I'm no expert or anything (Adam Carolla says that everyone believes themselves to have a great sense of humor and only 10 percent of people actually do), but I've been watching this season's Last Comic Standing, and it's a bleak bunch. Other than Iliza Shlesinger--and even she's more hot than funny--and that bald British guy who plays the double bass, no one makes me laugh. The contestants on LCS fall into two traps of modern comedy, both of which are getting more and more popular. These two things are not funny:
(a) "OMG THAT'S SO RANDOM." Really, I think this mistake is the product of overshooting. Detail is funny, no doubt. One of my favorite commercials right now is the Cars.com spot where the woman tells the salesman that she mixed up brownies with horse laxatives. The detail makes that joke funny. "Horse laxatives" is 50 percent funnier than just plain "laxatives." (The joke would be even funnier if it were "donkey laxatives," both because "donkey" features the komedy k sound and because donkeys are inherently funnier animals than horses.)
But there's a limit, and once a joke begins getting too detailed, it moves into "OMG THAT'S SO RANDOM" territory and stops being funny. One of the contestants on LCS, for example--I can't remember his name, but it's the guy with the "creepy stalker" persona--said that he can't get any laughs because he "smells like old squash." That joke doesn't make me laugh because it's not tied to anything in reality--it's a detail that could have been funny if it came from something real, but it doesn't. "Smells like failure" would be funny because the comedian actually does.
The most overrated comedy on television, Family Guy, does this all the time. Think of the psychotic monkey that lives in Chris Griffin's closet. That running gag assumes either that we think monkeys are funny in and of themselves or that we'll be amused by the "randomness" of the reference. Neither is true, at least for me.
For even more examples, look at Napoleon Dynamite--which I truly and utterly abhor--or that Chuck Norris website that was so popular until Chuck tossed his support behind Mike Huckabee.
(b) The Straight Reference. We've seen an increase in this type of "humor" with the Date/Superhero/Epic/Disaster/Scary Movie franchises. There are some fantastic parody movies out there--The Naked Gun and Airplane! being the two best--but this recent crop of comedies aren't really parodies because they deal with recognition rather than with humorous change. That is, they just present us with the reference as if our recognition of a bald Britney Spears is funny in and of itself. It's not.
In stand-up comedy, impressionists are more often than not guilty of this. Marcus on LCS gets way too much mileage out of his stock Christopher Walken impersonation. (News flash, professional comedians: Since everyone can do Walken, Jimmy Stewart, and Arnold Schwartzeneggar, they are no longer useful or entertaining impersonations.) A good impressionist can make me laugh until my sides hurt, but doing the impression is worth nothing without snappy writing. Marcus isn't smart or snappy, and so he comes off as a frat-boy douchebag. He entertained the Playboy Bunnies (and I knew he'd get the immunity), but a good rule of thumb should be that if the Girls Next Door think you're the funniest thing ever, you ain't.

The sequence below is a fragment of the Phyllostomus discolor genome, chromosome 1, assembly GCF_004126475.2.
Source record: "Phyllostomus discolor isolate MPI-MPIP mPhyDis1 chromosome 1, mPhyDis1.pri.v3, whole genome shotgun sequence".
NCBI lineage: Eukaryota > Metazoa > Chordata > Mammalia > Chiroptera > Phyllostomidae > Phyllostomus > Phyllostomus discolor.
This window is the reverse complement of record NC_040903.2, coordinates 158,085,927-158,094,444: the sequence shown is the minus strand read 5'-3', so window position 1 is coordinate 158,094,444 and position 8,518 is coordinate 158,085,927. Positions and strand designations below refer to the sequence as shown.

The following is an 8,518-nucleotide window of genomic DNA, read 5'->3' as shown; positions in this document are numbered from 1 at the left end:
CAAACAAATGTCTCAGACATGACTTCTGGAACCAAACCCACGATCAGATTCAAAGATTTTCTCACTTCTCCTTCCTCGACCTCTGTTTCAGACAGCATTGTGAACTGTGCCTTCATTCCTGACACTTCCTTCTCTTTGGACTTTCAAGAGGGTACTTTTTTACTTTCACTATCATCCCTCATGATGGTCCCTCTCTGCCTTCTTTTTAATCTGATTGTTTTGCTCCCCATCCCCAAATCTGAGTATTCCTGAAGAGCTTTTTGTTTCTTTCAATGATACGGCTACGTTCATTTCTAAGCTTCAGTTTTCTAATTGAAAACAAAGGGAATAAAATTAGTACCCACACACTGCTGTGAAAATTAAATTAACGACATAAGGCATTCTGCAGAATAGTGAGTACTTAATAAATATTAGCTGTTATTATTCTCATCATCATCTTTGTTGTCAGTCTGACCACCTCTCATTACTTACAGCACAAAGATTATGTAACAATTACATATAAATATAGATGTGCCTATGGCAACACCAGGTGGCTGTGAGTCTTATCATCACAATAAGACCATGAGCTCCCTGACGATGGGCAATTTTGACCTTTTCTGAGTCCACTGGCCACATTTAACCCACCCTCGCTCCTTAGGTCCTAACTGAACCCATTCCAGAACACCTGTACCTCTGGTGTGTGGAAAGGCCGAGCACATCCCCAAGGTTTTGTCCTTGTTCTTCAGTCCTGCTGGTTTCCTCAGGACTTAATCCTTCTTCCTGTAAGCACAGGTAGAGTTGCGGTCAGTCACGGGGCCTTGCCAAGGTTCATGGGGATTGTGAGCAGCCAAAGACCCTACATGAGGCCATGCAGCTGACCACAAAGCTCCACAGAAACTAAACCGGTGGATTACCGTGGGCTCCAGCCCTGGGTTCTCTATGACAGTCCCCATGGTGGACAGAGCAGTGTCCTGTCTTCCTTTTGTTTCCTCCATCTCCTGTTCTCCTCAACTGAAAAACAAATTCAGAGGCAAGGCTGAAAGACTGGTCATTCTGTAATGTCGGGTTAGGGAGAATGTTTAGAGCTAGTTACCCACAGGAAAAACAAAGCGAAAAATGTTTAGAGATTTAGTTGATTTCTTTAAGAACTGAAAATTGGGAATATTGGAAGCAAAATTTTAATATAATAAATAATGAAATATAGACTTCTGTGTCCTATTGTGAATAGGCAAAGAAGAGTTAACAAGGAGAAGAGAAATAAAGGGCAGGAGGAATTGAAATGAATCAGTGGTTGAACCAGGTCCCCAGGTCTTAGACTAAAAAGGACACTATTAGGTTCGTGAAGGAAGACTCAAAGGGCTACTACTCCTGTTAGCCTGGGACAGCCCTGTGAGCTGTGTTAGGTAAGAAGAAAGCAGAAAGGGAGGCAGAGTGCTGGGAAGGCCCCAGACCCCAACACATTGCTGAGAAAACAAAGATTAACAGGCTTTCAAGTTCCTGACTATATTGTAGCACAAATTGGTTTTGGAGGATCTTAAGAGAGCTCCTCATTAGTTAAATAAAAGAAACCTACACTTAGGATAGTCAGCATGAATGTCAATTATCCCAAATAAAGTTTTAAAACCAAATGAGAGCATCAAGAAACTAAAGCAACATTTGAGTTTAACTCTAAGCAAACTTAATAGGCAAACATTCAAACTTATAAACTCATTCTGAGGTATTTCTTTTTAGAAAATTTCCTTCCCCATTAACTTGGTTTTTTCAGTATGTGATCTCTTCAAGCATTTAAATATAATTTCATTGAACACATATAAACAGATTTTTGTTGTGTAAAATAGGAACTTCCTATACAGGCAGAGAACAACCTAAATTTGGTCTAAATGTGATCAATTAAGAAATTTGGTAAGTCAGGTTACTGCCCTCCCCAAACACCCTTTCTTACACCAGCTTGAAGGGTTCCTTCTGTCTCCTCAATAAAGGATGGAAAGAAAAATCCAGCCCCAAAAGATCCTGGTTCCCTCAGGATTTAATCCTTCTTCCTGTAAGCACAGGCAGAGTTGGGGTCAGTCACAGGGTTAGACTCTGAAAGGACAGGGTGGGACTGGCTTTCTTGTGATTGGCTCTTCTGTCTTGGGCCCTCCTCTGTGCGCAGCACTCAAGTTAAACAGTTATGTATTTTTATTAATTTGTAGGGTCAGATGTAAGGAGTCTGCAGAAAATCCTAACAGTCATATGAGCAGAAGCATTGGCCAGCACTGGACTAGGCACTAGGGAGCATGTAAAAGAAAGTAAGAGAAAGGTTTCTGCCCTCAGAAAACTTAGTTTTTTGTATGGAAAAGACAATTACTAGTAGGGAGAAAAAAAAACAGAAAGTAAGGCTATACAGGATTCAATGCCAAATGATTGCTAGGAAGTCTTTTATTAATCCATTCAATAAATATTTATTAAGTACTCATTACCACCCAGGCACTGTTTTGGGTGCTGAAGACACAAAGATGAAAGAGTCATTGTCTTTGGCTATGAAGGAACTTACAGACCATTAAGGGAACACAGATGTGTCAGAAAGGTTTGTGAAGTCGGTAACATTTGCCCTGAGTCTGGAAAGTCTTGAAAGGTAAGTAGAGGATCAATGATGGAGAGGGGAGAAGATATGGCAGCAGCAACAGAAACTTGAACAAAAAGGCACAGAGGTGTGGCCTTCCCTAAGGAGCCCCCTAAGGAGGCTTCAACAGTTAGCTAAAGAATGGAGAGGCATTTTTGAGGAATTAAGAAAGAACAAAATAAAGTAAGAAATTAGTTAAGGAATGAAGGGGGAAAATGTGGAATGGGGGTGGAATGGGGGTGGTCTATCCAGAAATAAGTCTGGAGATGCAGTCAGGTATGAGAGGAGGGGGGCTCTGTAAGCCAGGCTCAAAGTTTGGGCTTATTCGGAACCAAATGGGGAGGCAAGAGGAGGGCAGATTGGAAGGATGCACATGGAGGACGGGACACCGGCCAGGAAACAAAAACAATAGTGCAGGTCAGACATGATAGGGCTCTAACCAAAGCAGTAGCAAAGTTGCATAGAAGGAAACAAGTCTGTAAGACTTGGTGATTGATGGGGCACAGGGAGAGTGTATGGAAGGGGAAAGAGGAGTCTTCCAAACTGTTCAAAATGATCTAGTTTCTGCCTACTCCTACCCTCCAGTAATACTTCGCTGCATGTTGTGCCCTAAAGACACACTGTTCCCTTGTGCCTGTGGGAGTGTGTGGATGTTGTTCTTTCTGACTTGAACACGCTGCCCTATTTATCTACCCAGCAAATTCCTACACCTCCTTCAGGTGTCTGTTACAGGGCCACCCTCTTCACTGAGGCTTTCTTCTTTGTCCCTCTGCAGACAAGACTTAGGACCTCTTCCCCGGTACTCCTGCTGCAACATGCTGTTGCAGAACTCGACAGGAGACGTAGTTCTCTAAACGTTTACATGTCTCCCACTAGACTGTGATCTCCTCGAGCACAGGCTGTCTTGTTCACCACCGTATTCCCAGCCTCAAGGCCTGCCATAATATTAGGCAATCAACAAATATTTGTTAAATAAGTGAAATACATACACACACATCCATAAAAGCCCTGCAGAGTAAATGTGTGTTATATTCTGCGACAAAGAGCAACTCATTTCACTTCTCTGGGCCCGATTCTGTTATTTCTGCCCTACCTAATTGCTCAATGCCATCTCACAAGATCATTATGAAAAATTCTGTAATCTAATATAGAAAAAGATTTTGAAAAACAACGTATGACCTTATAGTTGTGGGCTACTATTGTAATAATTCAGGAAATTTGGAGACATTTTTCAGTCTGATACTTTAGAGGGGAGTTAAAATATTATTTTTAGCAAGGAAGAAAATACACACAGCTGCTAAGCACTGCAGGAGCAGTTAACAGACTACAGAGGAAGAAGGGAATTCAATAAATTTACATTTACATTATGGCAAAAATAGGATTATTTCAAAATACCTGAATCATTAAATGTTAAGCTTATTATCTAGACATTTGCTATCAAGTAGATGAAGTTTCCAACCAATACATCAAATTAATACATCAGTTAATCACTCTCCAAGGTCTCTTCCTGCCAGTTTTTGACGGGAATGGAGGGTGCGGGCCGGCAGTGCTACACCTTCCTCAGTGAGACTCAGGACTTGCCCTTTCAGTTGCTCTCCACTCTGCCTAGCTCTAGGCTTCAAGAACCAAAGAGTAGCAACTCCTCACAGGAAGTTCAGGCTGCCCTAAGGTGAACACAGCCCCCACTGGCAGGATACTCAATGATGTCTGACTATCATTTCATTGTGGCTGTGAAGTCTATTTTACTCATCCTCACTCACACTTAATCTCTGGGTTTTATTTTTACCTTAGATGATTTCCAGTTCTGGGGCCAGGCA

Hey, once again, Family Guy is guilty of this. The show frequently just presents us with unchanged references to pop culture. There's the time the Griffin kids sing "Sixteen Going On Seventeen," and then there's the time Stewie sings "I've Grown Accustomed to Her Face." I kept waiting for the joke, and one never came. But the show filled two minutes with each of these bits.
Oh, and a bonus warning: Parody can be very funny, but only if you use it to get at the truth. I loved "Weird Al" Yankovic growing up, and he's fantastic at this. "Smells Like Nirvana," for example, is funny because of what it says about the source song--it crawls inside of it and understands it. Likewise, "Living with a Hernia" (a parody, of course, of James Brown's "Living in America") is great not only because of the research Yankovic must have done into hernias but also because of the way it plays with James Brown's mannerisms. Maybe his screeches and shouts are the result of a medical condition.
God's Pottery, mercifully eliminated from Last Comic Standing, got an obscene amount of laughs from people who have apparently never met an evangelical. The evangelical virginity movement is ripe for parody, it's true (King of the Hill has a wonderful and insightful episode called "Luanne Virgin 2.0"), but God's Pottery has a tin ear and no affection for the movement. (Parody doesn't work as well if it's mean-spirited.) They seem to have formed their impressions of Christians from Rod and Todd Flanders from The Simpsons. Rod and Todd are funny characters, but not because they're like most Evangelicals; they're funny because they are exactly the type of child Ned Flanders (who, while exaggerated, is much more rounded and true-to-life character) would have.
Once again, an example from Family Guy: The Griffin family moves to the Southeast with the Witness Protection Program. The writer of the episode had obviously never been south of Rhode Island because the episode doesn't ring true with anything in reality. One bit that made me particularly livid was a throwaway line: The radio DJ says, "That was Merle Haggard, with 'I Kissed My Sweetie with My Fist.'" Obviously, the writer has no understanding of or affection for Haggard in particular or country music in general. There are very few country songs promoting spousal abuse (and almost none since the '40s), and Haggard is exactly the type of singer who would never sing one. Parodists with a tin ear for their topics end up being aggressively unfunny.